Uncertainty calculations were performed based on a confidence level of 95% and were based on the uncertainty analysis method of Coleman and Steele . Lower Reynolds numbers gave higher uncertainties in the heat transfer coefficients due to lower magnitudes. Highest relative uncertainties for Nu were around 11% for Re = 100,000. Relative uncertainties in flow measurement and friction factor measurement were around 6% and 7.5%, respectively.
Results and Discussion
Heat Transfer for Reference Case—Smooth Channel.
Experiments were initially performed for a smooth channel to calibrate the test section. Tests were performed for the specified range of Reynolds numbers. Results for heat transfer against streamwise distance are presented in Fig. 5 for all Reynolds number for the wide as well as narrow side walls. It should be noted that fully developed turbulent flow occurs in a smooth channel after about x/Dh = 20. Thus, the flow at the exit of the smooth channel may not be fully developed at xmax/Dh = 9.4 resulting in heat transfer enhancements greater than 1. The heat transfer is highest near the entrance of the channel due to a smaller boundary layer thickness as progressively decreases along the streamwise direction. The decrease in heat transfer is more noticeable for the narrow side wall. Peak Nusselt number for the highest Reynolds number for the first upstream thermocouple location is as high as 2200.
In a high aspect ratio channel, the velocity profile along the shorter side attains the fully developed turbulent profile much more quickly than along the longer side. Along the center span of the wider test wall, the flow behavior resembles the flow between parallel plates. For this reason, the heat transfer enhancement on the wider test wall is close to 1 at x/Dh = 7 as the flow is near fully developed with an x/Wnarrow = 18.3 at the channel exit. The fluid boundary layer for the wide as well as narrow wall develops simultaneously and the thickness should be identical for a particular streamwise location. However, the velocity profile along the longer side does not attain a fully developed parabolic form as x/Wwide = 3.05 at the channel exit. Along the narrow wall, corner vortices at the edges may cause a greater impact on its average heat transfer coefficient resulting in slightly higher heat transfer. It should be also noted that one wide wall adjoining the narrow side wall is heated, whereas the other wide wall is not. As a result, the thermal boundary layer profile may be skewed which may also explain the higher heat transfer coefficients on the narrow side wall as compared to the correlation. Also, this results in large heat losses to the adjoining unheated wall at steady state due to a large contact area (20% of surface area for each wall interface) even though a 1.6 mm rubber gasket is provided between them. Heat loss from the narrow side wall at low Re is as high as 35% of the heat input to it. The effect of corner vortices and skewed thermal boundary layer may explain heat transfer enhancements from the side wall. As the Reynolds number increases, the enhancement at x/Dh = 7 approaches 1.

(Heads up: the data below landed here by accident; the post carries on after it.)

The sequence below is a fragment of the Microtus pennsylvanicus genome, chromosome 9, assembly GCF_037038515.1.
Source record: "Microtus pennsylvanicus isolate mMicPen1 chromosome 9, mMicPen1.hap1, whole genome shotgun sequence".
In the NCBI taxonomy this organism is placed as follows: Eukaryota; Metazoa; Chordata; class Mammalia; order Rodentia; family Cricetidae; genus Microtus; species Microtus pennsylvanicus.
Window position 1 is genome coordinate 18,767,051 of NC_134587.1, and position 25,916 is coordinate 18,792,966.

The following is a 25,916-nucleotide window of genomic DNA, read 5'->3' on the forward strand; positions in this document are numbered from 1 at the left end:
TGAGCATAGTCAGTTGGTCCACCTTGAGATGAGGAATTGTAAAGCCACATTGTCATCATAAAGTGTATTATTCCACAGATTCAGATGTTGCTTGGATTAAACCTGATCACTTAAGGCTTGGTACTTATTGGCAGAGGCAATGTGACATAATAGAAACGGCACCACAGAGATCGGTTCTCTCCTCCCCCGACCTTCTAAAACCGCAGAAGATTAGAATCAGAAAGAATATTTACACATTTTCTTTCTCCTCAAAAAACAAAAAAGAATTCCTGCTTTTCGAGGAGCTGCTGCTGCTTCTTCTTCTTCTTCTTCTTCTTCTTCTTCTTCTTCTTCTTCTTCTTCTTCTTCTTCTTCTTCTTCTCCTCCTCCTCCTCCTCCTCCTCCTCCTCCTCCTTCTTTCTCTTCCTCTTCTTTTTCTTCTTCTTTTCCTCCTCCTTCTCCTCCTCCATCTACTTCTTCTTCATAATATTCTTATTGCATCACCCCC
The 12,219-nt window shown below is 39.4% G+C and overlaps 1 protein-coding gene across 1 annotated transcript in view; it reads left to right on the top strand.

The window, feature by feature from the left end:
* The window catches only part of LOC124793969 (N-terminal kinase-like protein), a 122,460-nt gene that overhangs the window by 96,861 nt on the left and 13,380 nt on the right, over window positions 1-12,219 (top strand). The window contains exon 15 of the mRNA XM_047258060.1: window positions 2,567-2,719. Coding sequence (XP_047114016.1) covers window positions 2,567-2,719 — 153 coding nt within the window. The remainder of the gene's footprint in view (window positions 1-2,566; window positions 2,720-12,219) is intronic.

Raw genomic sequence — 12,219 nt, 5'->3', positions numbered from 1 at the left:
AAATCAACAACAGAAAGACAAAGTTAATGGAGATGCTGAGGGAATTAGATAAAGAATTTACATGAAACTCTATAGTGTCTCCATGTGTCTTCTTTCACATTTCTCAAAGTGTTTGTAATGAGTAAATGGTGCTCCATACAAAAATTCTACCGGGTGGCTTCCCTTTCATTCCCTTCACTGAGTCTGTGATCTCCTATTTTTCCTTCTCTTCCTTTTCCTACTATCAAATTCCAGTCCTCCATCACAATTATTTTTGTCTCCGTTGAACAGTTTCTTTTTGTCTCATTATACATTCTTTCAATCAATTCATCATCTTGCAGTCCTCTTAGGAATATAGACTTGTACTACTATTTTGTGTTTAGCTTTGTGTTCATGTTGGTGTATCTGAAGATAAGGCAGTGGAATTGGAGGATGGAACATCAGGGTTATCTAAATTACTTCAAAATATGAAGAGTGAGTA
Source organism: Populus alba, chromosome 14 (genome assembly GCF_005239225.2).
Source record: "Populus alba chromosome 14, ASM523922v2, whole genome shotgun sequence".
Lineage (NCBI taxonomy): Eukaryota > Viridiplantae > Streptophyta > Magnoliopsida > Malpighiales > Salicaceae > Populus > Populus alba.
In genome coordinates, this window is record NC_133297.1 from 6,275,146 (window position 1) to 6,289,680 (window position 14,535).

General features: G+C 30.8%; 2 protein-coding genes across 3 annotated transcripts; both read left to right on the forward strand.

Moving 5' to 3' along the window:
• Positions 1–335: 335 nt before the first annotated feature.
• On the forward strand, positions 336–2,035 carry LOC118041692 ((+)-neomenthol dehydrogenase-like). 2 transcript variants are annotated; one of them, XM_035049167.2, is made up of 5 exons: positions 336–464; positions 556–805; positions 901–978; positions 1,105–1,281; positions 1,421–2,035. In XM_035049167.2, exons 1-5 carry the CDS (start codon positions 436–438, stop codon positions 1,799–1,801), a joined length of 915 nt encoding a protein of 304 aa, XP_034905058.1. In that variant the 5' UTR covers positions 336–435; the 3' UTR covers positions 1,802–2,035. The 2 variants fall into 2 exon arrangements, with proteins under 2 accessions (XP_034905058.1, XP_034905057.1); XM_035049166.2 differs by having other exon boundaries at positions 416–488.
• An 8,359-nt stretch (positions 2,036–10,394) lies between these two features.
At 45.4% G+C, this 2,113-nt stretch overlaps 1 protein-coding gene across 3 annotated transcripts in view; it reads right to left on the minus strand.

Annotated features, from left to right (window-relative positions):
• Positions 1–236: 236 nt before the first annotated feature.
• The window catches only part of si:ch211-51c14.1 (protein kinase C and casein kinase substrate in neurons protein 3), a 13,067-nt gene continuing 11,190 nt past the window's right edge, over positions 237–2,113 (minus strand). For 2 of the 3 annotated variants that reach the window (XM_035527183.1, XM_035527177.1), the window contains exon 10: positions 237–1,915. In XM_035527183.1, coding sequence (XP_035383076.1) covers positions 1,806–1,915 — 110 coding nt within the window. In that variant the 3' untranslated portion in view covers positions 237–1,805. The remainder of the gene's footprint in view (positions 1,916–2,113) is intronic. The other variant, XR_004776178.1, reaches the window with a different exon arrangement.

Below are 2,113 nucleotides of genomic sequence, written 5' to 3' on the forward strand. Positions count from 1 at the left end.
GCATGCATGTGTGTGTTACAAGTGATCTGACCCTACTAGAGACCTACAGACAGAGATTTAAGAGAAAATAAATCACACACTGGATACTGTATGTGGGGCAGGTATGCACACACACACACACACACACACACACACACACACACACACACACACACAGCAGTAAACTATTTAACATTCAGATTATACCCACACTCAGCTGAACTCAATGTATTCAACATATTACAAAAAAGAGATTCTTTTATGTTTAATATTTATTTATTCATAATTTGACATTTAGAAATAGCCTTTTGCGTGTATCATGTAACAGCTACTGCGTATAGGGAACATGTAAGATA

Heat Transfer for Turbulated Channels—Cases 1 to 4.
Streamwise distributions for cases 1–4 are shown in Figs. 6, 7, 8, and 9, respectively, for both the test wall and the side wall. Heat transfer distributions for the test wall are high near the channel entrance and decrease downstream similar to the smooth channel. However, due to the added turbulence from the turbulators, this decrease is less dramatic. In general, lowest Nusselt numbers are observed for about x/Dh = 8. The Nusselt number streamwise trends on all dimpled test walls are similar. Cases 1 and 3 show similar heat transfer magnitudes. Both these cases have similar dimple dimensions and spacing with case 1 having spherical dimples and case 3 having cylindrical dimples. Thus, the heat transfer distribution is insensitive to dimple shape. Case 2 with smaller spherical dimples shows slightly higher heat transfer than cases 1 and 3. A higher dimple density on the test wall may result in higher turbulence from secondary flows which may explain the slightly higher heat transfer magnitudes. Large increase in surface area for cylindrical dimples in case 3 (Table 1) does not help in increasing heat transfer as compared to cases 1 and 2. Heat transfer for the \\\/// discrete V-shaped ribbed channel (case 4 in Fig. 9) is higher and more uniform than that for the dimpled channel cases. Stronger reattachment and secondary flows setup due to the discrete V-shaped ribs may cause the flow to become periodic earlier than the dimpled channels. Flow reattachment and secondary flows inside the dimples is typically milder than ribs and has been visualized by Mahmood et al. .